The West has always found Russia an unfathomable place. Churchill famously described it as a “riddle, wrapped in a mystery, inside an enigma”. For all the spotlight recently thrown on it, recent events have only intensified the enigma. The enigma is only likely to deepen in Russia’s present status as a pariah state. A journey through Russia may resolve some of those complexities. How better to travel than on what is probably the most famous railway in the world, the Trans-Siberian Railway. Not only does it span Russia’s 6000 miles and 9 time zones, but it also links all the light and dark phases of Russian history.
The route allows variations, so the six cities which we will visit best illustrate that historical journey. We will start in another country on a branch line in Kiev, which was once, according to the medieval Primary Chronicle “the mother of all Russian cities”. This takes us to Moscow, where the Trans-Siberian Railway officially begins, far from the oldest, but the most successful of the pre-Romanov Varangian principalities. Next stop is Kazan, the last of the old Mongol khanates, and even today, a Muslim stronghold in the heart of European Russia. Then on to Ekaterinburg, the first great city in the Urals, and the site of one of Russian history’s most dramatic episodes. Now we are in Asia, and our next leg covers 1200 miles to Irkutsk, the “Paris” of Siberia, product of another uniquely Russian conflict. And finally, 2400 miles further on, we disembark in Vladivostok, the face of a different Russia – Pacific and global rather than Baltic and European.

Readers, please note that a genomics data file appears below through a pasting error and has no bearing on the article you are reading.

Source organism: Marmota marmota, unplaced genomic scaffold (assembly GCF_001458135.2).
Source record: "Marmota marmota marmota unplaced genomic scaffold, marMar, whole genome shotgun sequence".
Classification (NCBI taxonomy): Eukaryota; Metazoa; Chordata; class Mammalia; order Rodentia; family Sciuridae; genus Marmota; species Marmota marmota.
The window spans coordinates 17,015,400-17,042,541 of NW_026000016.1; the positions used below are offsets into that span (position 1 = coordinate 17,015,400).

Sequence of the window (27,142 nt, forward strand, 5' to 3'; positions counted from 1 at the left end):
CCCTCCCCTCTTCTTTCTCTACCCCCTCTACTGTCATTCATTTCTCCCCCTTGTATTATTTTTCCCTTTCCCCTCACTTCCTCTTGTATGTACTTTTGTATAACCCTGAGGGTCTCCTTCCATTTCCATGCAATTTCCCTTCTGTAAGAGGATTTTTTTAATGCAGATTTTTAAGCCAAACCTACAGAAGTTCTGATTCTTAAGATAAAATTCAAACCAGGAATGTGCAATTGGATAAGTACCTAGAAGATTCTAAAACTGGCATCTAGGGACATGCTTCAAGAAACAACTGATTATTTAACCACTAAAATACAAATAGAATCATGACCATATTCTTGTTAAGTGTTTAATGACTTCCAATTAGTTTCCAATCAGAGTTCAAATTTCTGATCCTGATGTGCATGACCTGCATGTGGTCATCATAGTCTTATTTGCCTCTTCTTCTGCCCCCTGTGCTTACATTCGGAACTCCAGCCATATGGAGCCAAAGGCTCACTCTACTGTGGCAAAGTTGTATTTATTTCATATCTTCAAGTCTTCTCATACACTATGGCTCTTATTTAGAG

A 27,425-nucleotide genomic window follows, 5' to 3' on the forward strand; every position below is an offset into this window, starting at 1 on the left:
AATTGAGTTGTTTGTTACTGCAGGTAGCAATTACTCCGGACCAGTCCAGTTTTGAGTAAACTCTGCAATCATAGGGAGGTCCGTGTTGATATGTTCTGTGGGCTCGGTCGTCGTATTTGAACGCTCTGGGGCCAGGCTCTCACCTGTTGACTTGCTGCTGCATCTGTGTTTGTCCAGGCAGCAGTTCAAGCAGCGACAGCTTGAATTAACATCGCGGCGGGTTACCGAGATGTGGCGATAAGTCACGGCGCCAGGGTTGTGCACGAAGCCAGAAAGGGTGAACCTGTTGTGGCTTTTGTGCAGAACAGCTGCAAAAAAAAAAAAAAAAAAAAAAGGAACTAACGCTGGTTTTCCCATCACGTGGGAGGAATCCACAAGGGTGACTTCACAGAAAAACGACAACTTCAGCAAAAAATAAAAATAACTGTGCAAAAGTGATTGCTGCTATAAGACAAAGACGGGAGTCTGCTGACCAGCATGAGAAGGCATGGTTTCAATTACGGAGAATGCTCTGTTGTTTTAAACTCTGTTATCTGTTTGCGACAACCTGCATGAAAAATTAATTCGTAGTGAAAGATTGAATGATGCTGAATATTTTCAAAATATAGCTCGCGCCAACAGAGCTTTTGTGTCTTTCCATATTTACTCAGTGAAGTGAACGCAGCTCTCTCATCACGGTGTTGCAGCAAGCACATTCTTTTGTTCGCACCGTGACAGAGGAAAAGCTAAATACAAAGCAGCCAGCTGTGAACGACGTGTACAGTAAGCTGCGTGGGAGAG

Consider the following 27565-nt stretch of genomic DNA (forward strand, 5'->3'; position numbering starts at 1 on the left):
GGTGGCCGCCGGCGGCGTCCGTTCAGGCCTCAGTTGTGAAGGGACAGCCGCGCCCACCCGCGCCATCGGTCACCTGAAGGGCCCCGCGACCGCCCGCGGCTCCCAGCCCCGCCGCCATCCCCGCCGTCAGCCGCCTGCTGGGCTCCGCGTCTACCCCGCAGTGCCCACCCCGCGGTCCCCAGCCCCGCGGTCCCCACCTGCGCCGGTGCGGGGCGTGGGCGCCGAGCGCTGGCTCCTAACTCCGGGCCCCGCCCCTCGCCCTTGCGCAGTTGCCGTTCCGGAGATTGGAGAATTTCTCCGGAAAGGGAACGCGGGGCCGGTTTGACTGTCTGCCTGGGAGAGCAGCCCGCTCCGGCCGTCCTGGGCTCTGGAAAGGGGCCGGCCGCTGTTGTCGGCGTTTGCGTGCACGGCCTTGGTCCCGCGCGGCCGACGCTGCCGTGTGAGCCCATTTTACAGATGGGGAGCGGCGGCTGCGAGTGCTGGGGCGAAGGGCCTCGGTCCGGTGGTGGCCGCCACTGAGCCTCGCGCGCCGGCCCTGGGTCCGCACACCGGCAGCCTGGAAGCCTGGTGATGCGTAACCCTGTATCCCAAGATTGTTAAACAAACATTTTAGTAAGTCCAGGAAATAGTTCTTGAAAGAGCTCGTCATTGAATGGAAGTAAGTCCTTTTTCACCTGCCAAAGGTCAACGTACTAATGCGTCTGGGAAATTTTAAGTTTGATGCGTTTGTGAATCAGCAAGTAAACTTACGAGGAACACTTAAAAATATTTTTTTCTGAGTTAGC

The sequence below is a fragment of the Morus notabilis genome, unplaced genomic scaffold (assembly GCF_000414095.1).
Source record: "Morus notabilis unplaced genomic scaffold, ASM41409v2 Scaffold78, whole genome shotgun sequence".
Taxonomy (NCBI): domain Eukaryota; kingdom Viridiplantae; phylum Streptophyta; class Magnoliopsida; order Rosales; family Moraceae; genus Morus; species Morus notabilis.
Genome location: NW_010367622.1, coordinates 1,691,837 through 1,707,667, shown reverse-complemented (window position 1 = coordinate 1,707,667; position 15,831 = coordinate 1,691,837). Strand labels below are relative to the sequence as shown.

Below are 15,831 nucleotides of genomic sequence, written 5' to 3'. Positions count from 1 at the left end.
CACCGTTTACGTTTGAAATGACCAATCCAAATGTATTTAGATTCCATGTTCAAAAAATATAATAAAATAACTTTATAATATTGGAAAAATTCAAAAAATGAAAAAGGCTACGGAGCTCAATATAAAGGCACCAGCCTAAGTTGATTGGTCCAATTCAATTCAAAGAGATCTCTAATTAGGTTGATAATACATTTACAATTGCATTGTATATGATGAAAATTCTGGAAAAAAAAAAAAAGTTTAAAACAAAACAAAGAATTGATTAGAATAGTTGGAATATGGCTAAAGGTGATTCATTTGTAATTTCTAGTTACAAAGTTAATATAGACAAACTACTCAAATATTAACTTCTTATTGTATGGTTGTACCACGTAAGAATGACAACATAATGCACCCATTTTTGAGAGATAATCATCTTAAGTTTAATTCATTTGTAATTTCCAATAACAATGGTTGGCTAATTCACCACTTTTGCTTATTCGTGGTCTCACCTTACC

The story of the Trans-Siberian railway itself is fascinating enough in its own right but from its windows the whole of Russian history unravels from its pagan beginnings to the would-be superpower of today.